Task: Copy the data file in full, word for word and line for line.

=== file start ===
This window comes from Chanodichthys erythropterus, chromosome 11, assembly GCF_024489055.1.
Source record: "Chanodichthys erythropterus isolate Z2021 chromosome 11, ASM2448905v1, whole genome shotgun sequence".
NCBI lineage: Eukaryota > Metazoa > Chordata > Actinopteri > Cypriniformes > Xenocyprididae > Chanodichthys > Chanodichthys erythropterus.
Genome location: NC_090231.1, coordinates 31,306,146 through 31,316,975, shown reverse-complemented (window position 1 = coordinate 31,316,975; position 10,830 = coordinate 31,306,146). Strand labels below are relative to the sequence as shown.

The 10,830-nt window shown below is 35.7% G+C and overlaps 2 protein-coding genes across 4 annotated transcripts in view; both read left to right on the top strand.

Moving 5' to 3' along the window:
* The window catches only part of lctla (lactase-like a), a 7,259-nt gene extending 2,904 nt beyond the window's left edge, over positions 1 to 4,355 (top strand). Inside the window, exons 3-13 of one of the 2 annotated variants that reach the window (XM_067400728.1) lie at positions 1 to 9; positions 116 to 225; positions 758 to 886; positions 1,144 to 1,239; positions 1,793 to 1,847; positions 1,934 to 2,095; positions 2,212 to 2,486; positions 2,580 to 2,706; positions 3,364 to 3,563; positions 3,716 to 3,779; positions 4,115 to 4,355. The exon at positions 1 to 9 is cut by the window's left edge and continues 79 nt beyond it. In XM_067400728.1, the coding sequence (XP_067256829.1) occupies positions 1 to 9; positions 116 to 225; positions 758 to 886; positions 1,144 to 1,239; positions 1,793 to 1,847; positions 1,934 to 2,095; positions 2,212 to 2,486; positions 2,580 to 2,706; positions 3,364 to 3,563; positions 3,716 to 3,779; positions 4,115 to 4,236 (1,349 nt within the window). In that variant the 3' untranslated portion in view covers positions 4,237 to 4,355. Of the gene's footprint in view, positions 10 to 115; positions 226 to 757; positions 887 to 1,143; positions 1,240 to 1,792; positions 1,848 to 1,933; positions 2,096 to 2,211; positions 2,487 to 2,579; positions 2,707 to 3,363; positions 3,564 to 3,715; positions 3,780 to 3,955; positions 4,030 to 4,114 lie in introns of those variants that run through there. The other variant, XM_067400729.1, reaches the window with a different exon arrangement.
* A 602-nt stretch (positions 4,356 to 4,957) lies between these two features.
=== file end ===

This window comes from Chanodichthys erythropterus, chromosome 11, assembly GCF_024489055.1.
Source record: "Chanodichthys erythropterus isolate Z2021 chromosome 11, ASM2448905v1, whole genome shotgun sequence".
NCBI lineage: Eukaryota > Metazoa > Chordata > Actinopteri > Cypriniformes > Xenocyprididae > Chanodichthys > Chanodichthys erythropterus.
Genome location: NC_090231.1, coordinates 31,306,146 through 31,316,975, shown reverse-complemented (window position 1 = coordinate 31,316,975; position 10,830 = coordinate 31,306,146). Strand labels below are relative to the sequence as shown.

The 10,830-nt window shown below is 35.7% G+C and overlaps 2 protein-coding genes across 4 annotated transcripts in view; both read left to right on the top strand.

Moving 5' to 3' along the window:
* The window catches only part of lctla (lactase-like a), a 7,259-nt gene extending 2,904 nt beyond the window's left edge, over positions 1 to 4,355 (top strand). Inside the window, exons 3-13 of one of the 2 annotated variants that reach the window (XM_067400728.1) lie at positions 1 to 9; positions 116 to 225; positions 758 to 886; positions 1,144 to 1,239; positions 1,793 to 1,847; positions 1,934 to 2,095; positions 2,212 to 2,486; positions 2,580 to 2,706; positions 3,364 to 3,563; positions 3,716 to 3,779; positions 4,115 to 4,355. The exon at positions 1 to 9 is cut by the window's left edge and continues 79 nt beyond it. In XM_067400728.1, the coding sequence (XP_067256829.1) occupies positions 1 to 9; positions 116 to 225; positions 758 to 886; positions 1,144 to 1,239; positions 1,793 to 1,847; positions 1,934 to 2,095; positions 2,212 to 2,486; positions 2,580 to 2,706; positions 3,364 to 3,563; positions 3,716 to 3,779; positions 4,115 to 4,236 (1,349 nt within the window). In that variant the 3' untranslated portion in view covers positions 4,237 to 4,355. Of the gene's footprint in view, positions 10 to 115; positions 226 to 757; positions 887 to 1,143; positions 1,240 to 1,792; positions 1,848 to 1,933; positions 2,096 to 2,211; positions 2,487 to 2,579; positions 2,707 to 3,363; positions 3,564 to 3,715; positions 3,780 to 3,955; positions 4,030 to 4,114 lie in introns of those variants that run through there. The other variant, XM_067400729.1, reaches the window with a different exon arrangement.
* A 602-nt stretch (positions 4,356 to 4,957) lies between these two features.